Editor's comment
A new beginning
24 December, 2015
Our little darling GJ has done its good job and it is now leaving the public life arena as quietly as it had once come around eight years ago. Yes, we are indeed going out of business and this is painfully lamentable for all of us here at Georgian Journal, the exquisite and already very popular English-language weekly newspaper published by Media House Palitra in Tbilisi, Georgia. This fact has its reasons, which should likely be interesting to our faithful
readers: Georgian Journal will merge with Georgia Today, another great English-language paper, to strengthen both newspapers. Both will be now issued under the title of Georgia Today. The number 414, seen in the title bar, is a mechanical error – somebody somewhere must have confused the count. I know it because this editorial is No. 423. I have accurately kept the paper’s numerical track. I have not missed one single issue, and all of them are proudly sitting on the shelves of my private archive. In addition to my famous editorials, I have managed to run on those lovely pages of Georgian Journal, throughout its meaningful albeit brief lifetime, 126 regular stories, 52 social research essays and 37 interviews. I remember like it was yesterday the moment when I was kindly asked by Palitra Media owners Irakli and Giorgi Tevdorashvili to give a start to this wonderful publication. And I did it without a second of hesitation and for no charge. I simply loved what I had so resolutely decided to embark on. And I am sincerely grateful to the two brothers for the support and cooperation they have bestowed on us - the fitters, welders and turners of Georgia’s current media works - in order for us to make the most of our talent and journalistic energy. Certainly, no Georgian Journal would have been possible without unmitigated efforts of the team we had put together at that memorable moment: Nugzar Ruhadze, Valery Chkadua, Otar Mateshvili, Natia Gordeladze, Keti Cheishvili, Zura Nikolaishvili and Lika Lazariashvili.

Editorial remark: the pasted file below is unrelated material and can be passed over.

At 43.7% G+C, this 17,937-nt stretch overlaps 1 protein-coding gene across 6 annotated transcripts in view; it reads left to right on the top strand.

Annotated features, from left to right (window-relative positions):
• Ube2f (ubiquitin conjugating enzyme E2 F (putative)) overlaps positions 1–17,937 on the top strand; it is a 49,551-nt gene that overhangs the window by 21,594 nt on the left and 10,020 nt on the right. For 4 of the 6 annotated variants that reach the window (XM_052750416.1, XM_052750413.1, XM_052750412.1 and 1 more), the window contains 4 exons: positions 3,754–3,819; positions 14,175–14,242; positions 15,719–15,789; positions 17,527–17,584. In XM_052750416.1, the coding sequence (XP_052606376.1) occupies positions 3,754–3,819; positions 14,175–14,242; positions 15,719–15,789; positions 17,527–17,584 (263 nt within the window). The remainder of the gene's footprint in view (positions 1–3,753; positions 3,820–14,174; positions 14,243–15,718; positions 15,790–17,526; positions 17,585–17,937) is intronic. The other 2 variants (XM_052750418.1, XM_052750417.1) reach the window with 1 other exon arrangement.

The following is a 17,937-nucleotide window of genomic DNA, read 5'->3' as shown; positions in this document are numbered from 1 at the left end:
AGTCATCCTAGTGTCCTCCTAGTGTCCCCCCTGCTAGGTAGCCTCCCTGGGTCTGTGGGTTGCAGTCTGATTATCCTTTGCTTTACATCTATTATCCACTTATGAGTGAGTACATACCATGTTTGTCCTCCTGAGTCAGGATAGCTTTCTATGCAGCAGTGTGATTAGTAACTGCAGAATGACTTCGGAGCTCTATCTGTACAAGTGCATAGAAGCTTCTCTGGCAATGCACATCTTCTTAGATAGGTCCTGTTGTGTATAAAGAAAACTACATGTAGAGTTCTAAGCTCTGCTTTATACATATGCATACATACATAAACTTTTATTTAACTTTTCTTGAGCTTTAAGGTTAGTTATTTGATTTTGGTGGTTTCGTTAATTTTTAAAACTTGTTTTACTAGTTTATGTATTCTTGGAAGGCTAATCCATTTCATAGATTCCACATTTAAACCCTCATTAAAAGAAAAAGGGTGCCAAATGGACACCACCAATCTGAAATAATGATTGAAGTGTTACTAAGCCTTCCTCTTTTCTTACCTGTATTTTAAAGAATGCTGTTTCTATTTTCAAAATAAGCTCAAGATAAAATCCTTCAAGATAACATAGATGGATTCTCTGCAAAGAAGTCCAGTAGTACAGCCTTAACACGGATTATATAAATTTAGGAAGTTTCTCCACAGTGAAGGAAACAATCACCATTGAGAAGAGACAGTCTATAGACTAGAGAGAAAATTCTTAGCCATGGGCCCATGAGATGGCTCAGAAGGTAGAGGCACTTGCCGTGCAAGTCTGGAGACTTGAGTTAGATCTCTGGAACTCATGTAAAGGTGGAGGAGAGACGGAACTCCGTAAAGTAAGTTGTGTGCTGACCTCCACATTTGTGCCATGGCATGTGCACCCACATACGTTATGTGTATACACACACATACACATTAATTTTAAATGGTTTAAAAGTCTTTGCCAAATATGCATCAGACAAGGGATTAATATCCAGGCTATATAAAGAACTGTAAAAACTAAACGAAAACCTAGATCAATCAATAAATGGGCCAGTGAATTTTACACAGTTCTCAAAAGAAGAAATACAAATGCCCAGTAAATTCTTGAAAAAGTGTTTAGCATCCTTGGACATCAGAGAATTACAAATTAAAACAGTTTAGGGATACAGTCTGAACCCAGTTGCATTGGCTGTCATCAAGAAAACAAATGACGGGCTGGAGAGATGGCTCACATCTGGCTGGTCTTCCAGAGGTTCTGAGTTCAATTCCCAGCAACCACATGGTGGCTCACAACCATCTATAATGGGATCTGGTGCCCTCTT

Without wasting time and with huge enthusiasm, we took the bull by the horns and did the job – hard but challenging: A Newspaper was born! And the pleasure was all ours – owners, founders, editors, designers and correspondents. We had correspondents in America, Russia, England and many other places. Vladimir Voina, Khatia Essartia, Mariam Makatsaria and many others profusely wrote for Georgian Journal on a systematic basis. Their distinguished stories never missed the point, which attracted many of our readers. Our local correspondents did a great job too. Unforgettable is the series on Georgia’s history, told in dialogue between historian Simon Maskharashvili and journalist Madonna Siharulidze. This wonderful newspaper went through many changes and alterations in the hands of its editors-in-chief of various times: Valery Chkadua, Geno Jokhidze, and Vazha Tavberidze. Vazha put together a great team of the youngest generation of GJ doers: Nino Akhaladze, Will Cathcart, Temur Sikharulidze, Sopo Beriashvili and Zura Amiranashvili. Cooperation between older and younger generations, who worked hand in hand made the paper as interesting as it could possibly be for the army of our esteemed readers. The special page, dedicated to our children and titled GJ for Kids attracted the attention of our youth. Notably, it was edited by thirteen-year-old Giorgi Shamkhalashvili and the young journalist of the page Nick Kikvadze. The style and language of Georgian Journal truly surprised all who ever had anything to do with it. I have even heard it was successfully and intensively used by teachers of English for practicing the language. Writing this closing editorial, it is hard to imagine that I will not be hovering over my weekly editorial pieces which used to be born in intellectual clashes within my mind and through the sweat of a journalist who has tapped his way towards his readers’ hearts and minds in painful deliberations on determining the newsworthiness and national value of his stories. I am talking about eight years of dedicated journalistic labor, through which we all got a little older and a little wiser, always introducing something new into our paper’s story-telling style. For instance, Vazha Tavberidze brought in an overall renovation of its format and content, which made Georgian Journal more readable than it has ever been before, focusing on what Georgia is all about and never forgetting about the goings-on around the world. I constantly heard the feedback from our foreign readers of our English-speaking citizens. I would also like to emphasize that some of my funny editorials often became talk of the town, especially when I was smart and lucky enough to hit the bull’s eye. Anyway... whatever it was, it was good and valuable – Georgian Journal has played as significant role in the life of this republic and in the important process of shaping the foreigners’ opinions of Georgia, which matters a lot. Are we saying complete goodbye to our beloved keeper of time? Yes and no! Georgian Journal will appear on the web under the same good old title. That’s not bad at all. As a matter of fact, that’s good. Many cheers go now to our GJ. Good luck and happy closing to you!